A cowboy grasping the reins of a bucking bronco has long been the image of this farm and ranch town. It's the emblem of the annual Pendleton Roundup, a celebration of the city's colorful past, when pioneers on the Oregon Trail settled the prairie.
Today, solar panels might just outnumber cowboys.
Rural Pendleton is blazing an unlikely renewable energy trail, offering no-interest loans to spark interest in solar power and a group-buy philosophy to get better prices. More than 50 residents installed systems last year, and the program was expanded to more residents and to include businesses this year.
Oregon earned a reputation for being a green leader years ago, with adoption of the first bottle bill in 1971 to encourage recycling and efforts to keep its beaches public.
However, many green efforts stem from the state's populated _ and more liberal _ west side. They're less likely to be found in Oregon's ruggedly conservative agricultural country.
"We're a Western community, and we're proud of that, but we're also in the 21st Century," city manager Larry Lehman said. "There are people here who are interested in renewable energy, and we wanted to make it easy for them."
The cost of solar systems _ even small ones _ run in the thousands of dollars, and having the cash up front is a substantial impediment.
Metropolitan Portland also has pursued solar power in recent years, but other states and communities had long since taken the lead. Some have issued bonds, then used the money to issue clean energy loans that are tied to property taxes. In San Jose, Calif., city employees bought in to solar projects through their credit union,
Meanwhile, Pendleton had two pots of money sitting in sewer-related reserve accounts.
Why not put that money to better use, Lehman said.
"Way out here, if you want to have solar power, who do you call?" he asked.
Sprawling wheat fields and cattle ranches surround Pendleton, a not-so-sleepy city of 16,500 that sits more than 200 miles east of Portland. Cafes and shops line the bustling downtown streets, and a steady stream of customers shuffled in and out of Hamley's World Famous Cowboy Outfitters, a well-known apparel and saddle-making shop established in 1883.
Industry has grown in recent years, but state and local government, agriculture and tourism remain the biggest economic drivers.
The city borrowed from the sewer account to offer no-interest loans of $9,000 each. The repayment schedule, over four years, is tied to residents' tax returns each spring, when they receive refunds of state and federal renewable energy tax credits.
All told, Lehman estimates the program will cost the city only $10,000 in lost interest over four years.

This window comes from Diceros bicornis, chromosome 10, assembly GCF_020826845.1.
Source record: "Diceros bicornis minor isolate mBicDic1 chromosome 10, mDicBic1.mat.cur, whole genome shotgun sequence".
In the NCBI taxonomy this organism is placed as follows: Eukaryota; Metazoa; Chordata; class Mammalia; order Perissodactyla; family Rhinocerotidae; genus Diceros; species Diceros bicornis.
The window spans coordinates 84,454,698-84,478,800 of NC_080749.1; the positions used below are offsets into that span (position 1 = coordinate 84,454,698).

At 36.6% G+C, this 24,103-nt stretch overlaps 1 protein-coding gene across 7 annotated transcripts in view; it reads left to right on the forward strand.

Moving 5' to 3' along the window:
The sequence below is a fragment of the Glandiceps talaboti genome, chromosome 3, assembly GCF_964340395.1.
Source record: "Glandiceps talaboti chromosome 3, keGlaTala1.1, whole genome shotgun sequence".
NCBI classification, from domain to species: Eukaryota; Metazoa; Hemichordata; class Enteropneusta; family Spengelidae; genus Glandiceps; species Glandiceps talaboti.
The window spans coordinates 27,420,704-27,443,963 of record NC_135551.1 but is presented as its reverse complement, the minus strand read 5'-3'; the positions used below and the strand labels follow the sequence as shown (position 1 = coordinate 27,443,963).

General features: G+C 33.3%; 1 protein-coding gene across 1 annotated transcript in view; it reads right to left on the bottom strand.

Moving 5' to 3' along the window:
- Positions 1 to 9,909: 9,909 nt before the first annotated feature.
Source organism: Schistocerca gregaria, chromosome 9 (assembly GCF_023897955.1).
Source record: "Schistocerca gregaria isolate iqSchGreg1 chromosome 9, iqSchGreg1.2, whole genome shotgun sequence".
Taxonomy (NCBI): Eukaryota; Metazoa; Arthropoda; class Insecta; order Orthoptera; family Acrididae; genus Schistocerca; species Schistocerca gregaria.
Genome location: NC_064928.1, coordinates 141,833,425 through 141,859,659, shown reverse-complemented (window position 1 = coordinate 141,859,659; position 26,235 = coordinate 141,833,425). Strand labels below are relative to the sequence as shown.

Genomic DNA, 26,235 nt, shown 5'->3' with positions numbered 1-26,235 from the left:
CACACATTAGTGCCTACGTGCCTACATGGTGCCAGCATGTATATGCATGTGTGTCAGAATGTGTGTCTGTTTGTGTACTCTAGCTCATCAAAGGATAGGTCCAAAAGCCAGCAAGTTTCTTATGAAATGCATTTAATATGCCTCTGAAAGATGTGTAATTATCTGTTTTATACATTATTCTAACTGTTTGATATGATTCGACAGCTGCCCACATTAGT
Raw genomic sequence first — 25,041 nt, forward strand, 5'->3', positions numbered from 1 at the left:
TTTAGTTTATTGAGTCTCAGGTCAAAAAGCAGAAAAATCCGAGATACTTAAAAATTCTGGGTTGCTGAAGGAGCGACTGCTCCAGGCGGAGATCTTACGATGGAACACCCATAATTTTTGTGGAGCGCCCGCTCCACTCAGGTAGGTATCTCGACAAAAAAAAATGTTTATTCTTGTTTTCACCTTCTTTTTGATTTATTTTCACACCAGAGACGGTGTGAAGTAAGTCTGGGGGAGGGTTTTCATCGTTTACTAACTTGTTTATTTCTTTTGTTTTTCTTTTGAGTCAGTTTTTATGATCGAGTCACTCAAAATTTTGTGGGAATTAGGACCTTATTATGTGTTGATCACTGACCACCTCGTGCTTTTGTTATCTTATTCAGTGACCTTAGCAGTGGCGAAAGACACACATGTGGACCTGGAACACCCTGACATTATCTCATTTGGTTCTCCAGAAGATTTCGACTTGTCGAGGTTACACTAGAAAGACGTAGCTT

In addition, some residents signed on to programs with their power company to receive credits toward their bills or direct checks for any extra energy they produce.
Community-based approaches like this are a wonderful solution for residents who struggle to come up with the cash needed to go solar, said Monique Hanis, spokeswoman for the Solar Energy Industries Association, an industry trade group.
"Many people don't know how to get started and many face challenges with financing, so these kinds of programs make it as easy as buying a car," she said. "And the price point for some folks is about the same."
Amy Ford, a state employee, said the loan program made installation of solar power possible for her century-old home, because she otherwise didn't have the up-front money. Ken Abbott, a retired postal employee, didn't use the loan program but took advantage of the lower installation prices that resulted from the large number of buyers.
For him, the proof is in his power bills _ three months last year at $9.40 each, just the basic service charge.
"That looks nice, when you get a bill like that," he said.
Abbott estimates the $14,500 system will end up costing him about $3,000 total after tax credits and savings on his power bills.
The city is making 75 more loans available to residents in 2011 and recently set aside $1 million for businesses interested in pursuing solar energy. In the first two weeks after that announcement, 45 businesses signed up for assessments to determine their energy needs and how much a system would cost.
Not everyone is sold on the idea.
Kirt Skinner owns the building across the street from the cowboy outfitters. The 75-year-old wheat farmer and retired insurance man equates installing solar panels to adding an elevator to his aging building, where the retail space is already rented.
"Why would I spend $300,000 if it's not going to help me in my lifetime," he asked. "Solar is fine, if I could see it's going to make it better for me in the long run, but who has that kind of money?"
The biggest question anyone asks is how the program will affect their wallets, said Keith Knowles of LiveLight Energy, the solar contractor hired by the city.
"It's crazy that a rural community with conservative, agricultural roots would take this on," he said. "Or maybe it isn't crazy in a community where they make their living on nature and the power of the sun."
Knowles estimates each residential system will provide about one-quarter of a home's power, but the savings will increase as power rates go up.
Ford wishes she could say the decision was purely the responsible choice for the environment, but acknowledged that money was a big factor. She said the system will have more than paid itself off in 15 years when her contract ends with Pacific Power Co., which is paying her for energy she produces.
"It's not very often that you do things that are good for the environment and benefit you," Ford said. "Normally it costs you money to do things the responsible way. I would say that's a nice benefit."